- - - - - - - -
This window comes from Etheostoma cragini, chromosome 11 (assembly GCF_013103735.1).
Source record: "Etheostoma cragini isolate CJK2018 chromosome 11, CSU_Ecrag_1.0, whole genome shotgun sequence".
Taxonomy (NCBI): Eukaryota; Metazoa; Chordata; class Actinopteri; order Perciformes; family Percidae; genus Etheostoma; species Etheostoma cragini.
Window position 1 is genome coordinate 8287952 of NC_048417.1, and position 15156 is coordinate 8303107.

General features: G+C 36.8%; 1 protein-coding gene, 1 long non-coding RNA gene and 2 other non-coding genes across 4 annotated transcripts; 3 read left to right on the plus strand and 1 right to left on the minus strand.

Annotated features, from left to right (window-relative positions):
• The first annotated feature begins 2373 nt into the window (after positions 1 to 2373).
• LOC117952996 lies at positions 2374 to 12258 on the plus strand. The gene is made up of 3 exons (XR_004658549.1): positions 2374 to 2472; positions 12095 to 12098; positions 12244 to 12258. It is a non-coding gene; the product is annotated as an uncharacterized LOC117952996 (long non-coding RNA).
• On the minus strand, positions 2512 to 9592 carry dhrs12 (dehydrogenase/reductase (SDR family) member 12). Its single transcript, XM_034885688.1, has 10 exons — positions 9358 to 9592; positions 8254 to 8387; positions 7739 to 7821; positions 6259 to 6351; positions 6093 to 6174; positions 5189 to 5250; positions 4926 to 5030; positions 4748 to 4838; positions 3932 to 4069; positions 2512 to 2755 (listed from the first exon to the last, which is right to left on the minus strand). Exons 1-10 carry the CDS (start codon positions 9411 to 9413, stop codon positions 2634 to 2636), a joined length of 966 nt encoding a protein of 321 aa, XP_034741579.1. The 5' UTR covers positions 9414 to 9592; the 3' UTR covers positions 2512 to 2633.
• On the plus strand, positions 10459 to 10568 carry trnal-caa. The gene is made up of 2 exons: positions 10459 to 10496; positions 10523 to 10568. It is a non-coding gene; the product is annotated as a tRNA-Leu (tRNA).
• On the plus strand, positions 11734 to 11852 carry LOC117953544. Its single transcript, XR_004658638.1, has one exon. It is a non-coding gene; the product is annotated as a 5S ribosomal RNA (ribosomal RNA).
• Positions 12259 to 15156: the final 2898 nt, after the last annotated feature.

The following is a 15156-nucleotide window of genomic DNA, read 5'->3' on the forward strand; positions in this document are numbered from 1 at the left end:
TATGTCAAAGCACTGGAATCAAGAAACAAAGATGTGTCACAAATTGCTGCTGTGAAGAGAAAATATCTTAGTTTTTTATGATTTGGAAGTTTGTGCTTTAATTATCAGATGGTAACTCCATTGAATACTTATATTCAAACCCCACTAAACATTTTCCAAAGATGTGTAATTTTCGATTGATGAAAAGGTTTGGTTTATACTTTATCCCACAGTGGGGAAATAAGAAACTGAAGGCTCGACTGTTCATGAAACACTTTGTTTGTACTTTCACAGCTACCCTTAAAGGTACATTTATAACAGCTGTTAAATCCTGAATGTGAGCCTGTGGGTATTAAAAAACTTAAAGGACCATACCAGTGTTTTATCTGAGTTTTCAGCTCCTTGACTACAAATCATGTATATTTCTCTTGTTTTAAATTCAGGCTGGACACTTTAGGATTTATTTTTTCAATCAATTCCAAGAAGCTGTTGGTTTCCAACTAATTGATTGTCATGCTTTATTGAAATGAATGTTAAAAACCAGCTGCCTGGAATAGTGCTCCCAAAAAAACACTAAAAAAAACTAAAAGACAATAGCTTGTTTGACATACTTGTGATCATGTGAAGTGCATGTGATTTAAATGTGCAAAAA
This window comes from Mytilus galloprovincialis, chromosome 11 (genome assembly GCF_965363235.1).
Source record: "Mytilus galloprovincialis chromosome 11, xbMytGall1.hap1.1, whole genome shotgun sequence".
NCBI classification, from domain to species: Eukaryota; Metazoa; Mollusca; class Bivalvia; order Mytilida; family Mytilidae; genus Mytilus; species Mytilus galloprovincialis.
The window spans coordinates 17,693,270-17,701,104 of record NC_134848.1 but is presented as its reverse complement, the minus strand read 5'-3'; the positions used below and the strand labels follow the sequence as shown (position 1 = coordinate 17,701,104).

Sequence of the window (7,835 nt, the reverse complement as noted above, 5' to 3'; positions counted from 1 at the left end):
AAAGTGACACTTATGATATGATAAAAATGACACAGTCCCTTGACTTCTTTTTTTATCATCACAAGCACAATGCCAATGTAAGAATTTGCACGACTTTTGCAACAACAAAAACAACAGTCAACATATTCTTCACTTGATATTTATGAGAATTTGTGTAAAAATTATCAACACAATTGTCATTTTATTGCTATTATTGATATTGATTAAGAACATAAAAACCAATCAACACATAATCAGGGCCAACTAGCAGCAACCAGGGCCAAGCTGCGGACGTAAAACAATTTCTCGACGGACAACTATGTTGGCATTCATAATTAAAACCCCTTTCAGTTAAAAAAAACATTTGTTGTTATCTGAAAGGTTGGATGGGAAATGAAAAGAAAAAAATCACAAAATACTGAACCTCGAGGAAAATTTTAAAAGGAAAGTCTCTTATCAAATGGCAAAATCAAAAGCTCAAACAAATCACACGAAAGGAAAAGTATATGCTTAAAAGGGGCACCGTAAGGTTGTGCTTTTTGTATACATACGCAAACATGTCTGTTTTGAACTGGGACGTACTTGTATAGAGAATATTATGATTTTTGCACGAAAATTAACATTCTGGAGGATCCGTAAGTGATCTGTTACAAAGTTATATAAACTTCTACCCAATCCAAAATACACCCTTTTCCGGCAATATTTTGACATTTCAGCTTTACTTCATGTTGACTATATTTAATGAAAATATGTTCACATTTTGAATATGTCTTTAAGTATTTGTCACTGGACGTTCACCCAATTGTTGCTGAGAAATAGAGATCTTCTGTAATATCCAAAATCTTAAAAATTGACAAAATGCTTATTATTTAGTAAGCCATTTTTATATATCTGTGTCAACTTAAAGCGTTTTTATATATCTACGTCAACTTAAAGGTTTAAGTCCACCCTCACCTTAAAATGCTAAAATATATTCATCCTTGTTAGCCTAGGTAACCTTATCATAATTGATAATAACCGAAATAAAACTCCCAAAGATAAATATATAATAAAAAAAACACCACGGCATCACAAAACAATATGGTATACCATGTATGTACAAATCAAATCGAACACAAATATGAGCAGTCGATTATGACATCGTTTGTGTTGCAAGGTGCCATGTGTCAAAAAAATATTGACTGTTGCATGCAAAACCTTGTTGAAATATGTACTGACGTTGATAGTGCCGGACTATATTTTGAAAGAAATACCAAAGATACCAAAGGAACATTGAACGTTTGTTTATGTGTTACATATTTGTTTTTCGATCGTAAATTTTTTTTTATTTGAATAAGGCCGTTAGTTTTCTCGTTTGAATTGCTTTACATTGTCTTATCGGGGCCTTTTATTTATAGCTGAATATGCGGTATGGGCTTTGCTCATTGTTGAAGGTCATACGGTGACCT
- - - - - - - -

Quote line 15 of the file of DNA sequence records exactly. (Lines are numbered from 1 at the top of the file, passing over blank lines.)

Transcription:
This window comes from Mytilus galloprovincialis, chromosome 11 (genome assembly GCF_965363235.1).